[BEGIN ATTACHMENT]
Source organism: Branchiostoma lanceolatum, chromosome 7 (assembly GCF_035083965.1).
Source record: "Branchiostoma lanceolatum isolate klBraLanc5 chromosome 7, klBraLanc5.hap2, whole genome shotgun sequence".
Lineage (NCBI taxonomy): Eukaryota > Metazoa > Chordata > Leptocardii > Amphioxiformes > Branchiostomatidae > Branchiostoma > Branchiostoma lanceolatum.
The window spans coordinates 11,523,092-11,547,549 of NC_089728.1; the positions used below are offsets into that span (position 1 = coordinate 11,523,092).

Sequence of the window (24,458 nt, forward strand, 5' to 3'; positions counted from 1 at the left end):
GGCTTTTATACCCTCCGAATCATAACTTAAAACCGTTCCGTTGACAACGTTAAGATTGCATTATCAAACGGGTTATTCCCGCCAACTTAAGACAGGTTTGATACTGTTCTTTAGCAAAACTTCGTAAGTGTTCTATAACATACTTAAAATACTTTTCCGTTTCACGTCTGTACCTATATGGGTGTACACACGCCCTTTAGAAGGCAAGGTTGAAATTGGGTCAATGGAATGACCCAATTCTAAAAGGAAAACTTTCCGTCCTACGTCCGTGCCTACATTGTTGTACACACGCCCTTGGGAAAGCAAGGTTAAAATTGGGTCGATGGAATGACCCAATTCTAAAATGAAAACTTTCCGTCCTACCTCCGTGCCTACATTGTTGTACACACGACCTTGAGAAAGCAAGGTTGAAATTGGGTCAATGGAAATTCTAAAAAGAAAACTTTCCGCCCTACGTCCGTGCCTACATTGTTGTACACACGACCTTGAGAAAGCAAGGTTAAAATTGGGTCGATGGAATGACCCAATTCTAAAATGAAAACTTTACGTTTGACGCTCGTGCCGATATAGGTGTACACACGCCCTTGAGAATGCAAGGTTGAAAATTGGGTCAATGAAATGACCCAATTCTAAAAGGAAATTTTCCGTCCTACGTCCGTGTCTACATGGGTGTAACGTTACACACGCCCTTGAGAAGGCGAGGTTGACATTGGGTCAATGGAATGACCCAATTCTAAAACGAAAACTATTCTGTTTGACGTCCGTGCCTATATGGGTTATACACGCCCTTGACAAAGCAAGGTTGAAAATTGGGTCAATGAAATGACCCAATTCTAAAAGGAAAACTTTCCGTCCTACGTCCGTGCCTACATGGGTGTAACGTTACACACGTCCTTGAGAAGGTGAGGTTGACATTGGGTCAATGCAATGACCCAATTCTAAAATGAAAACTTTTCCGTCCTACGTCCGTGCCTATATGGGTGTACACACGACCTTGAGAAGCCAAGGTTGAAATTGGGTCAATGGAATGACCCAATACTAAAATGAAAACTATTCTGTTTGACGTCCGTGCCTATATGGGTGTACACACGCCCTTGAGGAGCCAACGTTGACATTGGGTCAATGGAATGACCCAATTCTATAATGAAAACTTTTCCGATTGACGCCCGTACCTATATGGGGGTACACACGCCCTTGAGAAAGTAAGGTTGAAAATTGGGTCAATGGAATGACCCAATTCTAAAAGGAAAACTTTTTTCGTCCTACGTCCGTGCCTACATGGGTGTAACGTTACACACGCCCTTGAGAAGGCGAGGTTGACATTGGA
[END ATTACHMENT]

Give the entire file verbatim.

Source organism: Branchiostoma lanceolatum, chromosome 7 (assembly GCF_035083965.1).
Source record: "Branchiostoma lanceolatum isolate klBraLanc5 chromosome 7, klBraLanc5.hap2, whole genome shotgun sequence".
Lineage (NCBI taxonomy): Eukaryota > Metazoa > Chordata > Leptocardii > Amphioxiformes > Branchiostomatidae > Branchiostoma > Branchiostoma lanceolatum.
The window spans coordinates 11,523,092-11,547,549 of NC_089728.1; the positions used below are offsets into that span (position 1 = coordinate 11,523,092).

Sequence of the window (24,458 nt, forward strand, 5' to 3'; positions counted from 1 at the left end):
GGCTTTTATACCCTCCGAATCATAACTTAAAACCGTTCCGTTGACAACGTTAAGATTGCATTATCAAACGGGTTATTCCCGCCAACTTAAGACAGGTTTGATACTGTTCTTTAGCAAAACTTCGTAAGTGTTCTATAACATACTTAAAATACTTTTCCGTTTCACGTCTGTACCTATATGGGTGTACACACGCCCTTTAGAAGGCAAGGTTGAAATTGGGTCAATGGAATGACCCAATTCTAAAAGGAAAACTTTCCGTCCTACGTCCGTGCCTACATTGTTGTACACACGCCCTTGGGAAAGCAAGGTTAAAATTGGGTCGATGGAATGACCCAATTCTAAAATGAAAACTTTCCGTCCTACCTCCGTGCCTACATTGTTGTACACACGACCTTGAGAAAGCAAGGTTGAAATTGGGTCAATGGAAATTCTAAAAAGAAAACTTTCCGCCCTACGTCCGTGCCTACATTGTTGTACACACGACCTTGAGAAAGCAAGGTTAAAATTGGGTCGATGGAATGACCCAATTCTAAAATGAAAACTTTACGTTTGACGCTCGTGCCGATATAGGTGTACACACGCCCTTGAGAATGCAAGGTTGAAAATTGGGTCAATGAAATGACCCAATTCTAAAAGGAAATTTTCCGTCCTACGTCCGTGTCTACATGGGTGTAACGTTACACACGCCCTTGAGAAGGCGAGGTTGACATTGGGTCAATGGAATGACCCAATTCTAAAACGAAAACTATTCTGTTTGACGTCCGTGCCTATATGGGTTATACACGCCCTTGACAAAGCAAGGTTGAAAATTGGGTCAATGAAATGACCCAATTCTAAAAGGAAAACTTTCCGTCCTACGTCCGTGCCTACATGGGTGTAACGTTACACACGTCCTTGAGAAGGTGAGGTTGACATTGGGTCAATGCAATGACCCAATTCTAAAATGAAAACTTTTCCGTCCTACGTCCGTGCCTATATGGGTGTACACACGACCTTGAGAAGCCAAGGTTGAAATTGGGTCAATGGAATGACCCAATACTAAAATGAAAACTATTCTGTTTGACGTCCGTGCCTATATGGGTGTACACACGCCCTTGAGGAGCCAACGTTGACATTGGGTCAATGGAATGACCCAATTCTATAATGAAAACTTTTCCGATTGACGCCCGTACCTATATGGGGGTACACACGCCCTTGAGAAAGTAAGGTTGAAAATTGGGTCAATGGAATGACCCAATTCTAAAAGGAAAACTTTTTTCGTCCTACGTCCGTGCCTACATGGGTGTAACGTTACACACGCCCTTGAGAAGGCGAGGTTGACATTGGA